Thursday, December 17, 2020

Virtual Book Tour and Giveaway - Viking Voyager: An Icelandic Memoir by Sverrir Sigurdsson with Veronica Li

Welcome to my stop on the virtual book tour for Viking Voyager: An Icelandic Memoir by Sverrir Sigurdsson with Veronica Li. This book tour was organized by Goddess Fish Promotions. On my stop, I have an excerpt from the book as well as a great guest post about Iceland from the author. There's also the tour wide giveaway to win a $50 Amazon or Barnes & Noble gift card. Be sure to follow the rest of the tour for more content. Enjoy!
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Title: Viking Voyager: An Icelandic Memoir
Author: Sverrir Sigurdsson with Veronica Li
Publisher: Mascot Books
Publication Date: November 3rd 2020
Print Length: 284 pages
Genre: Autobiography/Memoir
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This vivacious personal story captures the heart and soul of modern Iceland. Born in Reykjavik on the eve of the Second World War, Sverrir Sigurdsson watched Allied troops invade his country and turn it into a bulwark against Hitler’s advance toward North America. The country’s post-war transformation from an obscure, dirt-poor nation to a prosperous one became every Icelander’s success. Spurred by this favorable wind, Sverrir answered the call of his Viking forefathers, setting off on a voyage that took him around the world.

**The eBook is only $1.99 during this tour!**

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EXCERPT:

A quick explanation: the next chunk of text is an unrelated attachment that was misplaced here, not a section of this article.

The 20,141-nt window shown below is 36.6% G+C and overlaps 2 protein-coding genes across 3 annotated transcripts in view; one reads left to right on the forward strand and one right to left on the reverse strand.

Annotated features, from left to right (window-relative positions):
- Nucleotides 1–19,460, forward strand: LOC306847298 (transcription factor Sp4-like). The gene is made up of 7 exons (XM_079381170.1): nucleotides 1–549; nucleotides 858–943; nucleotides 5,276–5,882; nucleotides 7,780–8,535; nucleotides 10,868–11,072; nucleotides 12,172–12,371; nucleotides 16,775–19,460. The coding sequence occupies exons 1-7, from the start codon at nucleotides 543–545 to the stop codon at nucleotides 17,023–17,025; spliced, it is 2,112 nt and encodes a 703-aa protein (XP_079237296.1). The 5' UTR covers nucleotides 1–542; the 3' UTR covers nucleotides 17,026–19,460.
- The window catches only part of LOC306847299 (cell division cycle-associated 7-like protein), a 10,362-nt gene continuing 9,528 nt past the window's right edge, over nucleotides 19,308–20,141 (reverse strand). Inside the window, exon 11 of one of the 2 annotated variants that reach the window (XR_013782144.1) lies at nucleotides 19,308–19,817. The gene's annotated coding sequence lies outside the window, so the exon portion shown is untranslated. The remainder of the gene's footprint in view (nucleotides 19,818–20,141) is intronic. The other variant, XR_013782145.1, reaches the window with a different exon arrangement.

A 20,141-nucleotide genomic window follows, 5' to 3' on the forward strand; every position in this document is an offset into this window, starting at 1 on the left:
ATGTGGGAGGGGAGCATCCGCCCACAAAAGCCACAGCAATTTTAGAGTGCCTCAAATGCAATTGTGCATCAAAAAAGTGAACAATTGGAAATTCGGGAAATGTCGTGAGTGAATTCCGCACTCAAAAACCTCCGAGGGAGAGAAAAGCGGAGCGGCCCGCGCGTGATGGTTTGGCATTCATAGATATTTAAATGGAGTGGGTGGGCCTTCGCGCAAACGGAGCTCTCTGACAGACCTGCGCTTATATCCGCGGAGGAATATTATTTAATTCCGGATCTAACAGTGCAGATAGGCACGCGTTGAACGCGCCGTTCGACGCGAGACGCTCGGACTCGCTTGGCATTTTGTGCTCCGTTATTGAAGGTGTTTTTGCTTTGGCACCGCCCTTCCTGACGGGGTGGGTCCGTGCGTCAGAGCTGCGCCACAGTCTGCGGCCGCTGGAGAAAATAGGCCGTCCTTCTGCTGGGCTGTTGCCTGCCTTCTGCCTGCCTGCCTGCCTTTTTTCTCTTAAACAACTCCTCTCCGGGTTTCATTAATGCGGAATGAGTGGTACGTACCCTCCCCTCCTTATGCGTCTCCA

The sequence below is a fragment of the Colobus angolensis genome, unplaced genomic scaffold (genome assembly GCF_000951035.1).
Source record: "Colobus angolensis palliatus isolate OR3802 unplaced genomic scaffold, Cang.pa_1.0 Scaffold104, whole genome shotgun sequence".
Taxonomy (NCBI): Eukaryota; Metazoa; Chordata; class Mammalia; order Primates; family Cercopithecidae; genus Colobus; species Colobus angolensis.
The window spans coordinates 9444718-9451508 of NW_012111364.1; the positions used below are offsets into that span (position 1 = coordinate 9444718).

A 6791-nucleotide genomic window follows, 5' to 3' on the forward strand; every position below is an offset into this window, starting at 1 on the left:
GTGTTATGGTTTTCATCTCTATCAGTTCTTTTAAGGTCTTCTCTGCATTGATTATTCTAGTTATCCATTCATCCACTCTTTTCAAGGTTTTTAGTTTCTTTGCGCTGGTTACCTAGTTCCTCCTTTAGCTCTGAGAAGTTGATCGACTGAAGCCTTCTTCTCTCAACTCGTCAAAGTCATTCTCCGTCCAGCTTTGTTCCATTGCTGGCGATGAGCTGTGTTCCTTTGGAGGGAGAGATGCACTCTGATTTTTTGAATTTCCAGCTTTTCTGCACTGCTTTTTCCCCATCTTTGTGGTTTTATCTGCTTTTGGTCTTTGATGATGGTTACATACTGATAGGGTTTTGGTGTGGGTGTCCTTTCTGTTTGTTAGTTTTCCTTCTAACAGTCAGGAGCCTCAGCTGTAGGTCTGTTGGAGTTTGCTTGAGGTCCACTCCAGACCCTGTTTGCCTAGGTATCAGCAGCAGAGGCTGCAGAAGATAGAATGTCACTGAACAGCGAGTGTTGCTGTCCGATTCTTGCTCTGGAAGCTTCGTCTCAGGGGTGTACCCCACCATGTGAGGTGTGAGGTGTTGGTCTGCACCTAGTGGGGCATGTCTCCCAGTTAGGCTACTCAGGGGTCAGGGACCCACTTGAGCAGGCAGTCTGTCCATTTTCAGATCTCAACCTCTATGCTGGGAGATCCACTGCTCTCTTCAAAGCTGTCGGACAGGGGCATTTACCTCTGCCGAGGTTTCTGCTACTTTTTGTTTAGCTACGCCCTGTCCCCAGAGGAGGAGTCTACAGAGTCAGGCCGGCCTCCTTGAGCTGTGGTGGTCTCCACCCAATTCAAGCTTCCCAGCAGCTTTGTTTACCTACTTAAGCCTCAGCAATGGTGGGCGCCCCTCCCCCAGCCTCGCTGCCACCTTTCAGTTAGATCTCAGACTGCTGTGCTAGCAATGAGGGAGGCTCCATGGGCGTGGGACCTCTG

One memorable incident took place [in 1968] during our drive through Anbar province in Iraq. The place was unheard of when I motored through, but after the U.S. invasion of Iraq in 2003, this Sunni stronghold of Saddam Hussein’s became world renowned for insurgency and suicide bombings. Even during my days, traveling in this neighborhood was dicey. While guessing my way through the desert of Al Anbar, we passed a ghastly sight. It was the charred remains of what looked like a small industrial complex. The scene evoked news articles about an Israeli air raid on an Iraqi nuclear research facility. I knew we shouldn’t be there, but there was no other way out than to keep driving. Soon after, a military patrol pulled up alongside. I stopped the car, and we all got out to show them exactly who we were, a family of dumb, lost foreigners.

A soldier peered into my car. He started shouting angrily in Arabic, his finger jabbing at the camera on the back seat. They hustled us all back into the Peugeot, I in the driver’s seat, Monika next to me, while Steinn shared the back seat with the soldier. I felt something hard poke at my spine. I glanced at the rearview mirror and realized the object was the muzzle of the soldier’s machine pistol. The drive lasted an hour at most, but it seemed like eternity. To prevent an accidental burst from the gun, I took it slow and easy on the desert tracks.
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ABOUT THE AUTHORS:
Sverrir Sigurdsson grew up in Iceland and graduated as an architect from Finland in 1966. He pursued an international career that took him to the Middle East, Africa, Asia, Eastern Europe, and the U.S. His assignments focused on school construction and improving education in developing countries. He has worked for private companies, as well as UNESCO and the World Bank. He is now retired and lives in Northern Virginia with his wife and coauthor, Veronica.

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Veronica Li emigrated to the U.S. from Hong Kong as a teenager. She received her Bachelor of Arts in English from the University of California, Berkeley, and her master’s degree in International Affairs from Johns Hopkins University. She has worked as a journalist and for the World Bank, and is currently a writer. Her three previously published titles are: Nightfall in Mogadishu, Journey across the Four Seas: A Chinese Woman’s Search for Home, and Confucius Says: A Novel

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GUEST POST: